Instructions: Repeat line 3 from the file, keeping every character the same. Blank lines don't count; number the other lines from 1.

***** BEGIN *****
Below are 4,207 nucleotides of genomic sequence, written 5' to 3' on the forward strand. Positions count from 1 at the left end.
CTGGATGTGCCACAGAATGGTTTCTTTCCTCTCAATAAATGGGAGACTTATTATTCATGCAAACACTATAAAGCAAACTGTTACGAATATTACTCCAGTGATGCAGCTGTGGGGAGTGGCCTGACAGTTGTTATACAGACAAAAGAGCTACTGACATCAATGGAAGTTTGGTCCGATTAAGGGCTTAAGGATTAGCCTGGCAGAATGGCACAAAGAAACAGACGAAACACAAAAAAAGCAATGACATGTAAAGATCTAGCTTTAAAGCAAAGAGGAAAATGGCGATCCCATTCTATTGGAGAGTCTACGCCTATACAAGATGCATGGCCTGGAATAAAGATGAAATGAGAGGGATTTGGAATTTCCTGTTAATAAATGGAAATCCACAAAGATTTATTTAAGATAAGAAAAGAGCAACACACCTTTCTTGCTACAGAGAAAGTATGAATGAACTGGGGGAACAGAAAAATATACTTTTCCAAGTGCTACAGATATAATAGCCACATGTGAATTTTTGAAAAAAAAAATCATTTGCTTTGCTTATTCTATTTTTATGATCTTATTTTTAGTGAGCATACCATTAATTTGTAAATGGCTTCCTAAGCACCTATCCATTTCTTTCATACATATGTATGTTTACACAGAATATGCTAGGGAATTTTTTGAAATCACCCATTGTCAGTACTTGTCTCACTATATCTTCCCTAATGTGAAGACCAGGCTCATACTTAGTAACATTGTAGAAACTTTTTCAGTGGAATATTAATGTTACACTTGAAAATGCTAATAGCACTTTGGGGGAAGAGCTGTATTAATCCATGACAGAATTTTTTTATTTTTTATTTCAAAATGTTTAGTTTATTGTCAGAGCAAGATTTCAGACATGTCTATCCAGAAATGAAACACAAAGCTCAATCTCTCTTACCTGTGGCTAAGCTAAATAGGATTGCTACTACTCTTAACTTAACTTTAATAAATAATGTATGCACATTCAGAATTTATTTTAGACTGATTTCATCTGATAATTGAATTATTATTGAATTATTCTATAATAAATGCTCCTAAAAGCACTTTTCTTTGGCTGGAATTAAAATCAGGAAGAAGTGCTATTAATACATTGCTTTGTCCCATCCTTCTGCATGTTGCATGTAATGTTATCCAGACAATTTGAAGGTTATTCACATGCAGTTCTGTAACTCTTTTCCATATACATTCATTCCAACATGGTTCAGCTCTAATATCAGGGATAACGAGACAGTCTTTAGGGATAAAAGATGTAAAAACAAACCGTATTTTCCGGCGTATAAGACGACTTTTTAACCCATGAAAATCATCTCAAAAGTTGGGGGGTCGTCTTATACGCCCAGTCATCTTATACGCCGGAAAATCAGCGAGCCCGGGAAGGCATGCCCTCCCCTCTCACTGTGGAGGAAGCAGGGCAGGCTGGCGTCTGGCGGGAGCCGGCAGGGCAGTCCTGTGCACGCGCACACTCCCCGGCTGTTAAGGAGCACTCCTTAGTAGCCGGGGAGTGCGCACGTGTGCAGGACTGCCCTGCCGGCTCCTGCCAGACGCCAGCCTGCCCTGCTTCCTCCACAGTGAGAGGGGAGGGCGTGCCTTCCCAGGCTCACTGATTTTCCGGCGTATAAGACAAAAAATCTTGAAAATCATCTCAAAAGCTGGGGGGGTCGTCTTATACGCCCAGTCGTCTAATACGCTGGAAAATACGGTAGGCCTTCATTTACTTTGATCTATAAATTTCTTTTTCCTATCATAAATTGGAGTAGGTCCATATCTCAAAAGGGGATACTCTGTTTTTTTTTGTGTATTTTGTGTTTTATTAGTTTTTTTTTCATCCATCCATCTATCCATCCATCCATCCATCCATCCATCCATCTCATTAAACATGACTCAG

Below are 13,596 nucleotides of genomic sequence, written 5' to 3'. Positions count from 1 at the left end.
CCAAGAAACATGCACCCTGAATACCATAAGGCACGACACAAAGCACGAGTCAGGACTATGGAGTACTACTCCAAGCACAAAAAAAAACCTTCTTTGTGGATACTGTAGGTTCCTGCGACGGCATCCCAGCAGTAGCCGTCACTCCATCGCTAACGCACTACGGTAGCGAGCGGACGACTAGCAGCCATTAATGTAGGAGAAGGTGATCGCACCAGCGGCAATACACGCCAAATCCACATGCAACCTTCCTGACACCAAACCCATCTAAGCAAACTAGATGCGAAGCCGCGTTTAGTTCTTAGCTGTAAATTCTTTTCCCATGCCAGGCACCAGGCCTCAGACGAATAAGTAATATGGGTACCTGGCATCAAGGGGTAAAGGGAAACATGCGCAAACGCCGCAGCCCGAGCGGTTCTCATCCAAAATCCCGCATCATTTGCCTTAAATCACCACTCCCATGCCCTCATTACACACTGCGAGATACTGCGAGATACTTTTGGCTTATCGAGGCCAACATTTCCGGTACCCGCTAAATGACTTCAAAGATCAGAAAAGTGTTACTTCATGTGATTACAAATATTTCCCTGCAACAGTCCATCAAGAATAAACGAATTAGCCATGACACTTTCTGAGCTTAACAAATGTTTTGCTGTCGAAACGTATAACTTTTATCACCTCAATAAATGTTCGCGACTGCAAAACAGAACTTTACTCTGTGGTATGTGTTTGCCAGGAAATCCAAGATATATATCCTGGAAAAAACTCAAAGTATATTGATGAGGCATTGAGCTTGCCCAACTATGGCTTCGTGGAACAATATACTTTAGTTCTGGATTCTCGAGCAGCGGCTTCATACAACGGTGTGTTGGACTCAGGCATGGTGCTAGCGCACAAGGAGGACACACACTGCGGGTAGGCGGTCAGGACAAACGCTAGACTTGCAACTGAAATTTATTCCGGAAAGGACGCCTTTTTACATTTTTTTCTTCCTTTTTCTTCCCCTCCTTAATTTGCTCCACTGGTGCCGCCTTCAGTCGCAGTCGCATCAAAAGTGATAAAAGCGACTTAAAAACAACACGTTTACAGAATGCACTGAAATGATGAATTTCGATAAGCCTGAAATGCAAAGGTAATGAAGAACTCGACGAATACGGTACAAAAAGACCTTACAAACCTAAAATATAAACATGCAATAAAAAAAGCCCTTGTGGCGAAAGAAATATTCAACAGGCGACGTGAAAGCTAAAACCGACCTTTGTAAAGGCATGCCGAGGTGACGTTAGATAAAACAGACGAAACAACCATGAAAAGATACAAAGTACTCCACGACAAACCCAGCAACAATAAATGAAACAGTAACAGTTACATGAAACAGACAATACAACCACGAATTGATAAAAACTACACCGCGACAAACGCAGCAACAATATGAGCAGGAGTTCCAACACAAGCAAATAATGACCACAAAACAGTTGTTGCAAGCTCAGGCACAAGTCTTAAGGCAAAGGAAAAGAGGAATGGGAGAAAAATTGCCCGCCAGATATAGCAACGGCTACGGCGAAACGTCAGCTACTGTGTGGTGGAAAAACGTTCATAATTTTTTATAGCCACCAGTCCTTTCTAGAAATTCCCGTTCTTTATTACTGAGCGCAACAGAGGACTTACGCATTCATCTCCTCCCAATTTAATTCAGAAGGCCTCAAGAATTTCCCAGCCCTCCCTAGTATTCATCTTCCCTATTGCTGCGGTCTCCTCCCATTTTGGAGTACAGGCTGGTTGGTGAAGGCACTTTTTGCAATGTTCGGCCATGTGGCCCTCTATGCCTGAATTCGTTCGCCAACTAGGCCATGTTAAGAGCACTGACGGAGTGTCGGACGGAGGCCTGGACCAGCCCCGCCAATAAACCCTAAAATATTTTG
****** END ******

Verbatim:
Below are 13,596 nucleotides of genomic sequence, written 5' to 3'. Positions count from 1 at the left end.